Lime a necessary Plant-food.

Lime, as we have already pointed out in a former chapter, is a necessary plant-food, and were it present in the soil to a less extent than is actually the case, would be just as valuable a manure as the different nitrogenous and phosphatic manures; and in certain circumstances this is the case. There are soils, though they are by no means of common occurrence, which actually lack sufficient lime for supporting plant-growth, and to which its addition directly promotes the growth of the crop. Poor sandy soils are often of this nature. Another class of soils are also apt to be lacking in lime—at any rate their surface-soil is. These are permanent pasture-soils. Originally there may have been an abundance of lime in the surface portion of the soil; but, as is well known to every practical farmer, lime has a tendency to sink down in the soil. This tendency in ordinary arable soils is largely counteracted by ordinary tillage operations, such as ploughing, &c., by means of which the lime is again brought to the surface. In permanent pasture-soils, however, no such counteracting action takes place, hence impoverishment of the surface-soil in lime eventually results. It is for this reason—partly at any rate—that permanent pasture benefits in an especial degree by the application of lime. We say partly, for there are other important reasons. One is, that lime seems to have a striking effect in improving the quality of pastures by inducing the finer grasses to predominate. It has also a very favourable action in promoting the growth of white clover. Another reason for the favourable effect of lime on pasture-soils is doubtless on account of the action it has in setting potash free from its compounds. Soils, however, which directly benefit from the application of lime in the same way as they benefit from the application of nitrogenous manures, may be safely said to be rare. In the great majority of soils lime exists, so far as the demands of plant-life are concerned, in superabundance.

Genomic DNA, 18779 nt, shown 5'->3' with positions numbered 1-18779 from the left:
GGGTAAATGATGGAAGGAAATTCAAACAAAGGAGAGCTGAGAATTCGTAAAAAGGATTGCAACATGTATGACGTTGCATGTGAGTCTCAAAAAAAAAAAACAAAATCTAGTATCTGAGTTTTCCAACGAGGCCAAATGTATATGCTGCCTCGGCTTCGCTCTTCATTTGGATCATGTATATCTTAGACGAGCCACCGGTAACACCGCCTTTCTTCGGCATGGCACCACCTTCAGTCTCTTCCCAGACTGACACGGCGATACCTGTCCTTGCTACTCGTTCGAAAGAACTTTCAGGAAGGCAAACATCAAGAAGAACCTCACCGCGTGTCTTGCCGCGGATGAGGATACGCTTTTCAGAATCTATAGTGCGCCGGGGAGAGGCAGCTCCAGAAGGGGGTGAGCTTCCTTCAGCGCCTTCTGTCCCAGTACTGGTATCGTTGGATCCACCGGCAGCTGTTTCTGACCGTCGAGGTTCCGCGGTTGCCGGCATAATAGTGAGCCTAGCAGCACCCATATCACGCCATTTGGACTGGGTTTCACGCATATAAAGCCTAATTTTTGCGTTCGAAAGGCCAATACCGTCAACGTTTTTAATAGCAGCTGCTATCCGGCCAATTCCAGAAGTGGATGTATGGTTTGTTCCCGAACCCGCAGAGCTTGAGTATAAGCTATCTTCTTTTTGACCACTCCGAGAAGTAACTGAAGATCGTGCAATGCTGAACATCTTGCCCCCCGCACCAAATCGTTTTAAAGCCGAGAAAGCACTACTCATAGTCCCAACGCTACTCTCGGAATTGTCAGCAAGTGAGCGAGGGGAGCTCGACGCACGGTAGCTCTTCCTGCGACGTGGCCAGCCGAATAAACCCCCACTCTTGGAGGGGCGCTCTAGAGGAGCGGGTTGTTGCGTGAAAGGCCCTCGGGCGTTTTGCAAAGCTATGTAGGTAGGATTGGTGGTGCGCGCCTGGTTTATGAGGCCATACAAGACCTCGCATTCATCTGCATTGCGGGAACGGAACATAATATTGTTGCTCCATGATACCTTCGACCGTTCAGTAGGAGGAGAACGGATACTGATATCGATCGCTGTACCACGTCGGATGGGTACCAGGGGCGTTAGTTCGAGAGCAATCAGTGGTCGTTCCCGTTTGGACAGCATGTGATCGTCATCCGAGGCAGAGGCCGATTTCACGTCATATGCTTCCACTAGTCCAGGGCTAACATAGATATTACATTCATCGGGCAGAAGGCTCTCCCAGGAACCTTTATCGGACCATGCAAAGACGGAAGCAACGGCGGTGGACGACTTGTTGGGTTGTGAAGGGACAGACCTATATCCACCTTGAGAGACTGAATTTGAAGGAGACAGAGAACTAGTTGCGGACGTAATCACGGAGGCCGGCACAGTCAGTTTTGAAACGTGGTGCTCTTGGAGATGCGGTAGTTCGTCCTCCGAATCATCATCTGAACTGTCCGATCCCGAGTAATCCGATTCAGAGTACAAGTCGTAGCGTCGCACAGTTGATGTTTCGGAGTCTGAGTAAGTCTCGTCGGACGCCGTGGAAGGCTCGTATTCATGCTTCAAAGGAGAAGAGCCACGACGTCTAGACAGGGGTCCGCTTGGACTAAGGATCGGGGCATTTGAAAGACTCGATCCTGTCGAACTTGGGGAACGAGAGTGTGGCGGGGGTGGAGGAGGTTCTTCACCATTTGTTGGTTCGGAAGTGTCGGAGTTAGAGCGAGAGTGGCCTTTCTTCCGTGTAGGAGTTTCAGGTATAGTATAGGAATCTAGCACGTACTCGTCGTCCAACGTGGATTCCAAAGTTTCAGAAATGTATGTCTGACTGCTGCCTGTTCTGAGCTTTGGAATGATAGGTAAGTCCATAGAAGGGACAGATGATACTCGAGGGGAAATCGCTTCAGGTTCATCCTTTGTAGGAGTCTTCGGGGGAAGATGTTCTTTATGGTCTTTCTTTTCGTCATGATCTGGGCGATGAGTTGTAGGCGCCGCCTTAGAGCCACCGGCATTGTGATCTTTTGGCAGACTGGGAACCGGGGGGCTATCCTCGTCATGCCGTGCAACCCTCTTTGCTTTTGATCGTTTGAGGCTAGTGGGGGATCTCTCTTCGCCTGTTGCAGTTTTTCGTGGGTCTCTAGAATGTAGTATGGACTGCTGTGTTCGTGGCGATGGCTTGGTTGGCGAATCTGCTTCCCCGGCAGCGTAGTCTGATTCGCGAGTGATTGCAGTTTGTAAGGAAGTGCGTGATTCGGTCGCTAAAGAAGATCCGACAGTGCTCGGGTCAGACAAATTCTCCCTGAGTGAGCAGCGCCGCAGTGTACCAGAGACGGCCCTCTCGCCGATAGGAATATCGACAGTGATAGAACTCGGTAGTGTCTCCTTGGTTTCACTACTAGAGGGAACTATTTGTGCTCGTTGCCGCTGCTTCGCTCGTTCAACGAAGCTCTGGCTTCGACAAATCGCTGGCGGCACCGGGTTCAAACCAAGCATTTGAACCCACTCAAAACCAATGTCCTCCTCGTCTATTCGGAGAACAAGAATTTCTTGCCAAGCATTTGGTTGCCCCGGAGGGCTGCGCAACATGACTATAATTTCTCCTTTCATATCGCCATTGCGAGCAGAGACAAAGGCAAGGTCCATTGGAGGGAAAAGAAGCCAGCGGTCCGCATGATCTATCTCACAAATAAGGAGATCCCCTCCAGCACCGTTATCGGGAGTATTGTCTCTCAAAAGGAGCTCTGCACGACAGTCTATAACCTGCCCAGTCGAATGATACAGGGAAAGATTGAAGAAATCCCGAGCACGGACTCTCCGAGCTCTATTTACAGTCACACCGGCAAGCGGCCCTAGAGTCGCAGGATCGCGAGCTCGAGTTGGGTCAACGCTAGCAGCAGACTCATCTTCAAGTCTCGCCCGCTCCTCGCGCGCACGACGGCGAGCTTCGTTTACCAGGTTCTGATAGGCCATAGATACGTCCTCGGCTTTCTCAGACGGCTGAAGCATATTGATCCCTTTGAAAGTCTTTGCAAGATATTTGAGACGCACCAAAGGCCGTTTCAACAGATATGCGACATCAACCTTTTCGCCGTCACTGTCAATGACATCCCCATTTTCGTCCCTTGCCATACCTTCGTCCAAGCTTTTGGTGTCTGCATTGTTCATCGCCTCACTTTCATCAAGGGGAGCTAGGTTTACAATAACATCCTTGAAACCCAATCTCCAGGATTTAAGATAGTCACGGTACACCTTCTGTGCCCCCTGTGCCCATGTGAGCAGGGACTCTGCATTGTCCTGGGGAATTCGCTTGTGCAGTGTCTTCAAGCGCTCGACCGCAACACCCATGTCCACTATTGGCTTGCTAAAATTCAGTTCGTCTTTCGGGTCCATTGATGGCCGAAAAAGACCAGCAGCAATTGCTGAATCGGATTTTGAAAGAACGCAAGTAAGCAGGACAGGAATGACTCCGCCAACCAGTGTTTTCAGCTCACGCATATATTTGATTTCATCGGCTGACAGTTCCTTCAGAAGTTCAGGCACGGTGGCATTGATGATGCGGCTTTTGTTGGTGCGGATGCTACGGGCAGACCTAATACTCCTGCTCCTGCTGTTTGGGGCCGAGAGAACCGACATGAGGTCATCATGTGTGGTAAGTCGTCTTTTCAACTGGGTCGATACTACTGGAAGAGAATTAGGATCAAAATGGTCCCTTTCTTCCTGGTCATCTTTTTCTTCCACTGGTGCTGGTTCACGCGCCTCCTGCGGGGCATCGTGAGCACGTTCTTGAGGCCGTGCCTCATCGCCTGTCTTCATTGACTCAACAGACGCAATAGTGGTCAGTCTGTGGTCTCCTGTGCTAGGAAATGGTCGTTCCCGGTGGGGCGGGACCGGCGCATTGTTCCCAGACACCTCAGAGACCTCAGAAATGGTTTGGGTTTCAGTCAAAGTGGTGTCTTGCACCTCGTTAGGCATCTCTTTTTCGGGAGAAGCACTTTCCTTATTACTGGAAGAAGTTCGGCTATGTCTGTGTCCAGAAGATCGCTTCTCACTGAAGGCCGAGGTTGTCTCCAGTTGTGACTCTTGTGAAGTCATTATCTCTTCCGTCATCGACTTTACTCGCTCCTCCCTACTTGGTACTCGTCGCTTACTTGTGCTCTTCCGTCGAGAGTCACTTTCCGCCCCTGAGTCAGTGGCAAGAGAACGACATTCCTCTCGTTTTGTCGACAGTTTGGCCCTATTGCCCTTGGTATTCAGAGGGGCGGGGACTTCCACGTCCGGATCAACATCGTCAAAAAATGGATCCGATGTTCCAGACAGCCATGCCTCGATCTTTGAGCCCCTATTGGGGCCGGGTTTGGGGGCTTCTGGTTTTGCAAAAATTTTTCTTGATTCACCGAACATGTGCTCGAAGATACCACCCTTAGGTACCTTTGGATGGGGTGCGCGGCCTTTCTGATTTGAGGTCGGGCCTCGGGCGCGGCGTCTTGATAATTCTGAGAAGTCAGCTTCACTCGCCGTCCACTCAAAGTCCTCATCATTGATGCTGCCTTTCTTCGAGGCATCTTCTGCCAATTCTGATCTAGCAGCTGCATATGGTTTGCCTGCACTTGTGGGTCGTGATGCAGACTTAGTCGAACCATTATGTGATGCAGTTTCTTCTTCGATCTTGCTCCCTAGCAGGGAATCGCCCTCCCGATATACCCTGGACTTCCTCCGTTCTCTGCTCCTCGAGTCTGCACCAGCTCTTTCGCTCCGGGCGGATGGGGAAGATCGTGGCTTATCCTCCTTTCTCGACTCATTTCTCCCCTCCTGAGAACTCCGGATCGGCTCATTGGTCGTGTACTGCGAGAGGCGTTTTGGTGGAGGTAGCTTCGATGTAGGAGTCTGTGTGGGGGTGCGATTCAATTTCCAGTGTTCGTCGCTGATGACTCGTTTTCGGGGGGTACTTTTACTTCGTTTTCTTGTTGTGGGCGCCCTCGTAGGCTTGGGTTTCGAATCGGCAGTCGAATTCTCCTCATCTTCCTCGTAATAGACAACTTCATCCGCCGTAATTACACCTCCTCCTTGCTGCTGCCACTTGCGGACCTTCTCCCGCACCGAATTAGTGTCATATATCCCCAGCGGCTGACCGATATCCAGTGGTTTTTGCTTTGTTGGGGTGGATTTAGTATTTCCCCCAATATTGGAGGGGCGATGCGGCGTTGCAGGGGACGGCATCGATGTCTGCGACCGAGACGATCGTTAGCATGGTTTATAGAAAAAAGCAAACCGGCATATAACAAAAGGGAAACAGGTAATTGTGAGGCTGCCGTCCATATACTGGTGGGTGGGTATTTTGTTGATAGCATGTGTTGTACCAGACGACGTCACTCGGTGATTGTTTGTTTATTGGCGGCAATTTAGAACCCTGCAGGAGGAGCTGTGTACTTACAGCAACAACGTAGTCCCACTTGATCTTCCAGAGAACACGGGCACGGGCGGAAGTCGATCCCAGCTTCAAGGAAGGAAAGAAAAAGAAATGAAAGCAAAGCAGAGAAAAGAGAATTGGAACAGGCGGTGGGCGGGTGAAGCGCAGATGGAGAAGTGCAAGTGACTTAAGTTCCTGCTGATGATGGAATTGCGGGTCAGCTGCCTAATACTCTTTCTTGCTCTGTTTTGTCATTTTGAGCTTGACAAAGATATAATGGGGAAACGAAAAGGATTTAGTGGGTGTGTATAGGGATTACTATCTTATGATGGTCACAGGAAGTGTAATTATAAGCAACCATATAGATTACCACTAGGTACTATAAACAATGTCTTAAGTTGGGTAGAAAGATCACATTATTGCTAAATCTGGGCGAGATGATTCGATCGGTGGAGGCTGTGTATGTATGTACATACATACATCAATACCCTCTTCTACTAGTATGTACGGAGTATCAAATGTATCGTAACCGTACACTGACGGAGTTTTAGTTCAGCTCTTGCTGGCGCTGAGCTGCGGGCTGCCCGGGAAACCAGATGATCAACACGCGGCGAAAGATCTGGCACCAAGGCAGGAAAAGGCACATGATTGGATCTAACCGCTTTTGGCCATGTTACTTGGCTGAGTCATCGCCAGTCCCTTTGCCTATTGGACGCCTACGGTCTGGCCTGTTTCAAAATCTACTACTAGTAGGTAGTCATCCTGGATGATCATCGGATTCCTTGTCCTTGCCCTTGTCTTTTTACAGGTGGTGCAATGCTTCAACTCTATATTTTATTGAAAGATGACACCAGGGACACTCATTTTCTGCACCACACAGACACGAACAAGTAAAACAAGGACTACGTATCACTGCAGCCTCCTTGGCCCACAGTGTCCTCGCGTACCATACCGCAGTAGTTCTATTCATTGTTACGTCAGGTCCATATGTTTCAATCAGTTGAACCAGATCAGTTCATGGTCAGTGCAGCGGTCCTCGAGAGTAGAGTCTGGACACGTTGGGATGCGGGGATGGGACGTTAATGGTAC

Lime of abundant Occurrence.

Indeed limestone is one of the most abundant of all rock substances, and it has been calculated that it forms not less than one-sixth of the rock-mass of the earth's crust. Nearly all the commonly occurring minerals contain it, and in the course of their disintegration furnish it to the soil. Vast tracts of country are composed of nothing but limestone; and we have examples, even in this country, of so-called chalk-soils, where it is the most abundant constituent. Nor can it be classed amongst the insoluble mineral constituents of the soil; for although insoluble in pure water, it is soluble in water—such as the soil-water—which contains carbonic acid. This is proved by the fact that it is the chief dissolved mineral ingredient in all natural waters.

Lime returned to the Soil in ordinary Agricultural Practice.

It may be further pointed out, as bearing upon the true function of lime when applied as a manure, that in ordinary agricultural practice nearly all the lime removed from the soil in crops finds its way back again to the farm in the straw of the farmyard manure. For these reasons, then, it is clear that the true function of lime is as an indirect manure.